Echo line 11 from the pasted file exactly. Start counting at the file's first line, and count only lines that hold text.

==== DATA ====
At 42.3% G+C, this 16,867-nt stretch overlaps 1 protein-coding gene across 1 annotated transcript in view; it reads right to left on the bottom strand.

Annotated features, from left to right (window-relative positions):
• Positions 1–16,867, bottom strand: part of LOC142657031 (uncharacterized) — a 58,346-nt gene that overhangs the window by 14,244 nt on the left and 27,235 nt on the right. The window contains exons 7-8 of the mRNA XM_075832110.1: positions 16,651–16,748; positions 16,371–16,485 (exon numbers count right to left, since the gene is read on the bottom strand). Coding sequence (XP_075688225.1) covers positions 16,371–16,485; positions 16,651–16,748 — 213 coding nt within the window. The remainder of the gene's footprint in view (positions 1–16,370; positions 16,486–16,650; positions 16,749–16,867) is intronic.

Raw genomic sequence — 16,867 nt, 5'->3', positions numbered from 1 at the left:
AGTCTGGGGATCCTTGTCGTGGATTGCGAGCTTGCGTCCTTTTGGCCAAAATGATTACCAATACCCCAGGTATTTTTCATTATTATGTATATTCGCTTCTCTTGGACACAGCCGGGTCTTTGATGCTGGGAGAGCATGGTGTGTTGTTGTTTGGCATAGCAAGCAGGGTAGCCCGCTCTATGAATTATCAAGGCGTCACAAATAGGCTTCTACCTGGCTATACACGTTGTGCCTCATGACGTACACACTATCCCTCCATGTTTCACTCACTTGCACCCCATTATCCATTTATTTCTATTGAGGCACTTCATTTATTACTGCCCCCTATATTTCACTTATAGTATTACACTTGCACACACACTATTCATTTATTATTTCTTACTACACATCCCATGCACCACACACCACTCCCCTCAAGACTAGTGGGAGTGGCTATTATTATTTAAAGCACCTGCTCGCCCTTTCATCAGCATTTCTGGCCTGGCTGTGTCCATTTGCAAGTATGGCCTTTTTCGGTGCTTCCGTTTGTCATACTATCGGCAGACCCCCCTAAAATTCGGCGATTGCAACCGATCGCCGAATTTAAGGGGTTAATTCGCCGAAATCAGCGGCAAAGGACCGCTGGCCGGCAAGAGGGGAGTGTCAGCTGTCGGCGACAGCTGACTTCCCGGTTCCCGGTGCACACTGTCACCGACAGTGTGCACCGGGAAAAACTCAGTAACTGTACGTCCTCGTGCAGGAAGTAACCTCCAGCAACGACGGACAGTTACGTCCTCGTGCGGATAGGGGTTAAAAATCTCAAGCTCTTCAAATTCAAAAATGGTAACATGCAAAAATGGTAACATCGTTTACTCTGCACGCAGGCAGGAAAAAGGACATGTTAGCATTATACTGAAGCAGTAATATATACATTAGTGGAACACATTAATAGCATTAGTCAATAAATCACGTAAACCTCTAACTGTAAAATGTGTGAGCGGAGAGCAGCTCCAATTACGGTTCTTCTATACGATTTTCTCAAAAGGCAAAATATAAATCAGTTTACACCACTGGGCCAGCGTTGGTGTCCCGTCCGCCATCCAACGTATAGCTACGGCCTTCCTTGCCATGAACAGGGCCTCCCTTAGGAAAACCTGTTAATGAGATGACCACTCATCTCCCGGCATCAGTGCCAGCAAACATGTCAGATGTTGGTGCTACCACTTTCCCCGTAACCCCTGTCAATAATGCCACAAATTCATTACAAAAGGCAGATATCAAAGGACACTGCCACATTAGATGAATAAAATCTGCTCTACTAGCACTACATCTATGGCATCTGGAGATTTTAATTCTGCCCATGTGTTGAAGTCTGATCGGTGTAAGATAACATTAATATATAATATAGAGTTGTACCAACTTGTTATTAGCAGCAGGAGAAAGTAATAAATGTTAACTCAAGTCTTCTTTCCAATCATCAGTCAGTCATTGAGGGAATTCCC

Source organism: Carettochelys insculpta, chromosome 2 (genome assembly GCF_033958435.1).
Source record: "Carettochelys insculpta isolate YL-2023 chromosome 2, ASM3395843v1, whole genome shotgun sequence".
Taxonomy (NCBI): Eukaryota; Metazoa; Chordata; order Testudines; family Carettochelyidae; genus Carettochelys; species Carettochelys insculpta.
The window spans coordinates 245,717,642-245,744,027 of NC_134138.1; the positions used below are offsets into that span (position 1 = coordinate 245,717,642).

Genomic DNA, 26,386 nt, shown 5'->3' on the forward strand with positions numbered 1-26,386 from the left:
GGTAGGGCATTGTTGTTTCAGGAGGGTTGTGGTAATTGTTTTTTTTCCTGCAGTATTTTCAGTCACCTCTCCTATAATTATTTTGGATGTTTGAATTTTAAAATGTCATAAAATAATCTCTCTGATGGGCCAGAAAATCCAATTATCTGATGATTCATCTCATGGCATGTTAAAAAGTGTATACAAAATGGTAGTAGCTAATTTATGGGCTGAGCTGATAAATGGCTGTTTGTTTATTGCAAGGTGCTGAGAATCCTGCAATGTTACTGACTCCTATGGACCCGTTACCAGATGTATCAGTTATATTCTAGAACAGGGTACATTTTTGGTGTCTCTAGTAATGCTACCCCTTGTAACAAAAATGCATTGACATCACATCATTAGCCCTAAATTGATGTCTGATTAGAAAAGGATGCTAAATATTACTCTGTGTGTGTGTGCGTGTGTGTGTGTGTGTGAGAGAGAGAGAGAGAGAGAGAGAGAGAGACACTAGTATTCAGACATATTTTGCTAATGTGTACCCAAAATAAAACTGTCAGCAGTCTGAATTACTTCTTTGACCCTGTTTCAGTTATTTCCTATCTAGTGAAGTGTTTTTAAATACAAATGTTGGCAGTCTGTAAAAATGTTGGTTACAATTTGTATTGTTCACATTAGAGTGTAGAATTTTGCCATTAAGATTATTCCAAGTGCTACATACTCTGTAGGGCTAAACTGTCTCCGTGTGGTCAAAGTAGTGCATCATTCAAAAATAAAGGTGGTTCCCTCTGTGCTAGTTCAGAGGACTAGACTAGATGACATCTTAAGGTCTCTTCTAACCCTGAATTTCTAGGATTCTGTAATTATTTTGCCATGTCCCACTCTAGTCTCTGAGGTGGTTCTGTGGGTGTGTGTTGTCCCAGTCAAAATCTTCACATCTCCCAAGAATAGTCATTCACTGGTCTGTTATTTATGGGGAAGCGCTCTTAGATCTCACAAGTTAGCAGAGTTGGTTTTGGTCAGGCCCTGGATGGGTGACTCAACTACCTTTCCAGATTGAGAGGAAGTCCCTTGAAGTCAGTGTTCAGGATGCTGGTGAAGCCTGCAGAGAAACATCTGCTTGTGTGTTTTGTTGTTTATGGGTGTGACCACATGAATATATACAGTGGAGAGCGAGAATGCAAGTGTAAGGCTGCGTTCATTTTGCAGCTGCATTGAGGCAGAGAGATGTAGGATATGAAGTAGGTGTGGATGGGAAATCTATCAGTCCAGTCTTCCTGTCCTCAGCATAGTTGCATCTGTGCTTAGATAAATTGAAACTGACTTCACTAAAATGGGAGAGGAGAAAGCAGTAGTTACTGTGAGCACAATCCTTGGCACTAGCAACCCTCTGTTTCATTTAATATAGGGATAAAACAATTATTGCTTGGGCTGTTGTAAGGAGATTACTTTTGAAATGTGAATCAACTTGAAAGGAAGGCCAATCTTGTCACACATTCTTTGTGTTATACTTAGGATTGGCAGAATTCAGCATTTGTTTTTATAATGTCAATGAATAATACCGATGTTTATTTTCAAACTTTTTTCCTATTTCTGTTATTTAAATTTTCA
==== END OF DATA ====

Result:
GGTAGGGCATTGTTGTTTCAGGAGGGTTGTGGTAATTGTTTTTTTTCCTGCAGTATTTTCAGTCACCTCTCCTATAATTATTTTGGATGTTTGAATTTTAAAATGTCATAAAATAATCTCTCTGATGGGCCAGAAAATCCAATTATCTGATGATTCATCTCATGGCATGTTAAAAAGTGTATACAAAATGGTAGTAGCTAATTTATGGGCTGAGCTGATAAATGGCTGTTTGTTTATTGCAAGGTGCTGAGAATCCTGCAATGTTACTGACTCCTATGGACCCGTTACCAGATGTATCAGTTATATTCTAGAACAGGGTACATTTTTGGTGTCTCTAGTAATGCTACCCCTTGTAACAAAAATGCATTGACATCACATCATTAGCCCTAAATTGATGTCTGATTAGAAAAGGATGCTAAATATTACTCTGTGTGTGTGTGCGTGTGTGTGTGTGTGTGAGAGAGAGAGAGAGAGAGAGAGAGAGAGACACTAGTATTCAGACATATTTTGCTAATGTGTACCCAAAATAAAACTGTCAGCAGTCTGAATTACTTCTTTGACCCTGTTTCAGTTATTTCCTATCTAGTGAAGTGTTTTTAAATACAAATGTTGGCAGTCTGTAAAAATGTTGGTTACAATTTGTATTGTTCACATTAGAGTGTAGAATTTTGCCATTAAGATTATTCCAAGTGCTACATACTCTGTAGGGCTAAACTGTCTCCGTGTGGTCAAAGTAGTGCATCATTCAAAAATAAAGGTGGTTCCCTCTGTGCTAGTTCAGAGGACTAGACTAGATGACATCTTAAGGTCTCTTCTAACCCTGAATTTCTAGGATTCTGTAATTATTTTGCCATGTCCCACTCTAGTCTCTGAGGTGGTTCTGTGGGTGTGTGTTGTCCCAGTCAAAATCTTCACATCTCCCAAGAATAGTCATTCACTGGTCTGTTATTTATGGGGAAGCGCTCTTAGATCTCACAAGTTAGCAGAGTTGGTTTTGGTCAGGCCCTGGATGGGTGACTCAACTACCTTTCCAGATTGAGAGGAAGTCCCTTGAAGTCAGTGTTCAGGATGCTGGTGAAGCCTGCAGAGAAACATCTGCTTGTGTGTTTTGTTGTTTATGGGTGTGACCACATGAATATATACAGTGGAGAGCGAGAATGCAAGTGTAAGGCTGCGTTCATTTTGCAGCTGCATTGAGGCAGAGAGATGTAGGATATGAAGTAGGTGTGGATGGGAAATCTATCAGTCCAGTCTTCCTGTCCTCAGCATAGTTGCATCTGTGCTTAGATAAATTGAAACTGACTTCACTAAAATGGGAGAGGAGAAAGCAGTAGTTACTGTGAGCACAATCCTTGGCACTAGCAACCCTCTGTTTCATTTAATATAGGGATAAAACAATTATTGCTTGGGCTGTTGTAAGGAGATTACTTTTGAAATGTGAATCAACTTGAAAGGAAGGCCAATCTTGTCACACATTCTTTGTGTTATACTTAGGATTGGCAGAATTCAGCATTTGTTTTTATAATGTCAATGAATAATACCGATGTTTATTTTCAAACTTTTTTCCTATTTCTGTTATTTAAATTTTCA